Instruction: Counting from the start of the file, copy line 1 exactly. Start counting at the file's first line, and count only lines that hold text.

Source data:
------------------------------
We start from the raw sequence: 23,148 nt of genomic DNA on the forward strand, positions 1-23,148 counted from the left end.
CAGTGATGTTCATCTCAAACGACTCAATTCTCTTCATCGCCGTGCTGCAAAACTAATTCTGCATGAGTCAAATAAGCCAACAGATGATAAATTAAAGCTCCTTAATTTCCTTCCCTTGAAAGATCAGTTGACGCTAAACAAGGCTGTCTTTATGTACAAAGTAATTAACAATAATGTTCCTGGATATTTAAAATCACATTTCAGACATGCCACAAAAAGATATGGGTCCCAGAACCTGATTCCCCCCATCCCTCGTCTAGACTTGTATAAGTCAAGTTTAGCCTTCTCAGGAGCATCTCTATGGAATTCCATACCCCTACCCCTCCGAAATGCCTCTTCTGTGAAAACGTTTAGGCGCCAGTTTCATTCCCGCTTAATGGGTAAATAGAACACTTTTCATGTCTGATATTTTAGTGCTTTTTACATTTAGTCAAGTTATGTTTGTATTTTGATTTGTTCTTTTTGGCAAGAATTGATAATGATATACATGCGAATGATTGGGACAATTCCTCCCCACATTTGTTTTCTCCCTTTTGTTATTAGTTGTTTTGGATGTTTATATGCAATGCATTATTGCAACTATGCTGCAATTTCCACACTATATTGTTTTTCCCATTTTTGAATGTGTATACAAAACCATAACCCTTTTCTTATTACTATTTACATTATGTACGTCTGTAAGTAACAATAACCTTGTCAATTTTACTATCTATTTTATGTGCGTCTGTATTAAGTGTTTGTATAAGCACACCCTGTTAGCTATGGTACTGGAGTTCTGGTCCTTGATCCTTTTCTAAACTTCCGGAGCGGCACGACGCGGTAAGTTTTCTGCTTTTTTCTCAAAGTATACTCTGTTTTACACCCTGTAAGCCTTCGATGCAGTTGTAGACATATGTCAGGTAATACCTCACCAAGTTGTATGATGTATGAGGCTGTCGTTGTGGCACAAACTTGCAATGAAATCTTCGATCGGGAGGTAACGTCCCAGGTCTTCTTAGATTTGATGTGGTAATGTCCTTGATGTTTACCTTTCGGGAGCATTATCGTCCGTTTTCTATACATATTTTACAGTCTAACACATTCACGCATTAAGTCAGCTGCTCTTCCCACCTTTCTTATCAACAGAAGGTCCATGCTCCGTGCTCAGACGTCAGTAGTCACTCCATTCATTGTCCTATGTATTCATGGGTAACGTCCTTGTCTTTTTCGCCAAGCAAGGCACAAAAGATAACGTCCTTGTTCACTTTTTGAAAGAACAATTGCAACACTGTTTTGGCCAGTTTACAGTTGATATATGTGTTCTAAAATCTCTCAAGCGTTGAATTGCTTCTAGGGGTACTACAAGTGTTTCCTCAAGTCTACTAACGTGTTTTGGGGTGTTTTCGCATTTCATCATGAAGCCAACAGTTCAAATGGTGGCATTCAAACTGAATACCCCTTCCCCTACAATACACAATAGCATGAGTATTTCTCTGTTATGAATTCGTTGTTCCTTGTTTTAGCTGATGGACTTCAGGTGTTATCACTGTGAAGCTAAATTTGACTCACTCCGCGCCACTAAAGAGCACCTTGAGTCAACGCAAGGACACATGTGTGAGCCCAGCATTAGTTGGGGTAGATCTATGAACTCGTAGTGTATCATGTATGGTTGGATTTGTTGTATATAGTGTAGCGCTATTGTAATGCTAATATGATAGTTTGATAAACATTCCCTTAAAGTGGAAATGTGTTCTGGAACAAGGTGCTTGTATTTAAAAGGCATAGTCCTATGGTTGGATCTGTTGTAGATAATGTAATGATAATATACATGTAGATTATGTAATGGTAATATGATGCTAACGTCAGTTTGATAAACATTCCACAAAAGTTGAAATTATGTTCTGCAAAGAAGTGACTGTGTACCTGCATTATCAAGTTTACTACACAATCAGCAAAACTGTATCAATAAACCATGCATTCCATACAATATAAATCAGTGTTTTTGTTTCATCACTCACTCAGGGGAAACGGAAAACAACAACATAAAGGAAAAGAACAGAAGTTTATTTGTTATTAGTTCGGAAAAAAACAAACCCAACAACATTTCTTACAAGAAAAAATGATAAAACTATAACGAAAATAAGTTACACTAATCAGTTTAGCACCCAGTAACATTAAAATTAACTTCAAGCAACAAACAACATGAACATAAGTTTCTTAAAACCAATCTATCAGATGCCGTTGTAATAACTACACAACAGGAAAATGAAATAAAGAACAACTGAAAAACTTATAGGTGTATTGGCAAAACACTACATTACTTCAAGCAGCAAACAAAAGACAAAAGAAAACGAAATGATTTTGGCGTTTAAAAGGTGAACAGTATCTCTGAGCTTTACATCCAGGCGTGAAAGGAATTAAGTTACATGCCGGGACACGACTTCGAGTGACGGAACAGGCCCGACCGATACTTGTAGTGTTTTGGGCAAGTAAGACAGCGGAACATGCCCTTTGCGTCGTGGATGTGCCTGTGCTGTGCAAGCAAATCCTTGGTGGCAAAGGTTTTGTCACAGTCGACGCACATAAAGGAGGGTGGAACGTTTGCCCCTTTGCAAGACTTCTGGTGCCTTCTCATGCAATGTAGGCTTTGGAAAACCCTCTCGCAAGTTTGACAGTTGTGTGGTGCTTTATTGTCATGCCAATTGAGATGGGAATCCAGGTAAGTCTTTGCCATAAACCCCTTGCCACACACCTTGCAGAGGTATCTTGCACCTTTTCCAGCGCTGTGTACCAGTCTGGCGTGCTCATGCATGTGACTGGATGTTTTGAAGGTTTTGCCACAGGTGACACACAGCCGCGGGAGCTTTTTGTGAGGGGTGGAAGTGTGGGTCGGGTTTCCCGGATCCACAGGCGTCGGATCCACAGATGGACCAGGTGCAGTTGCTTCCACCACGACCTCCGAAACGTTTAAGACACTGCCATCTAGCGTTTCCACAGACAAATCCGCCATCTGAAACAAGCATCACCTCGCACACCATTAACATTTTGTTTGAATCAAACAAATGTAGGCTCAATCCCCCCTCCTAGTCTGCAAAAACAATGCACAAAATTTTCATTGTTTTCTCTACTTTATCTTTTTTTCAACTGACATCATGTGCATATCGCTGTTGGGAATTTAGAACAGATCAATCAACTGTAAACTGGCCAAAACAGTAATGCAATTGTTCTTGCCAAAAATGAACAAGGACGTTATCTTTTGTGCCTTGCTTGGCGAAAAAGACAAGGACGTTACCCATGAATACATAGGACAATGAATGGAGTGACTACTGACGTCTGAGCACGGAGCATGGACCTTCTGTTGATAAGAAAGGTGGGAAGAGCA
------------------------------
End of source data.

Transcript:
We start from the raw sequence: 23,148 nt of genomic DNA on the forward strand, positions 1-23,148 counted from the left end.